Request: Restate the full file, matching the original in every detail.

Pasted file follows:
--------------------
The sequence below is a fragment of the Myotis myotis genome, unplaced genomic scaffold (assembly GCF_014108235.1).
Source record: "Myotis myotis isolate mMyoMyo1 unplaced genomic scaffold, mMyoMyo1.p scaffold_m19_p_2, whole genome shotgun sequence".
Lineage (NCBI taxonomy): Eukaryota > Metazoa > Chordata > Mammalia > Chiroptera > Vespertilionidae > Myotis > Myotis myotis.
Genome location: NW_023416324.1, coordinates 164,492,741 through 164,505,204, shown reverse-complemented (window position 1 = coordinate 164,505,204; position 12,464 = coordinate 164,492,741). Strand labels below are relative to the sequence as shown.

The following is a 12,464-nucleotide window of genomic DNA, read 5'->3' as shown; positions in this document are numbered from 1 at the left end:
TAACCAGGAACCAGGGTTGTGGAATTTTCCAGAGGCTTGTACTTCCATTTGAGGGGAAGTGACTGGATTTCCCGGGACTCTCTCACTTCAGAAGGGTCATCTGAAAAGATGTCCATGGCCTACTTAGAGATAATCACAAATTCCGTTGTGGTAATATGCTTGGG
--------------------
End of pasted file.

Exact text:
The sequence below is a fragment of the Myotis myotis genome, unplaced genomic scaffold (assembly GCF_014108235.1).
Source record: "Myotis myotis isolate mMyoMyo1 unplaced genomic scaffold, mMyoMyo1.p scaffold_m19_p_2, whole genome shotgun sequence".
Lineage (NCBI taxonomy): Eukaryota > Metazoa > Chordata > Mammalia > Chiroptera > Vespertilionidae > Myotis > Myotis myotis.
Genome location: NW_023416324.1, coordinates 164,492,741 through 164,505,204, shown reverse-complemented (window position 1 = coordinate 164,505,204; position 12,464 = coordinate 164,492,741). Strand labels below are relative to the sequence as shown.

The following is a 12,464-nucleotide window of genomic DNA, read 5'->3' as shown; positions in this document are numbered from 1 at the left end:
TAACCAGGAACCAGGGTTGTGGAATTTTCCAGAGGCTTGTACTTCCATTTGAGGGGAAGTGACTGGATTTCCCGGGACTCTCTCACTTCAGAAGGGTCATCTGAAAAGATGTCCATGGCCTACTTAGAGATAATCACAAATTCCGTTGTGGTAATATGCTTGGG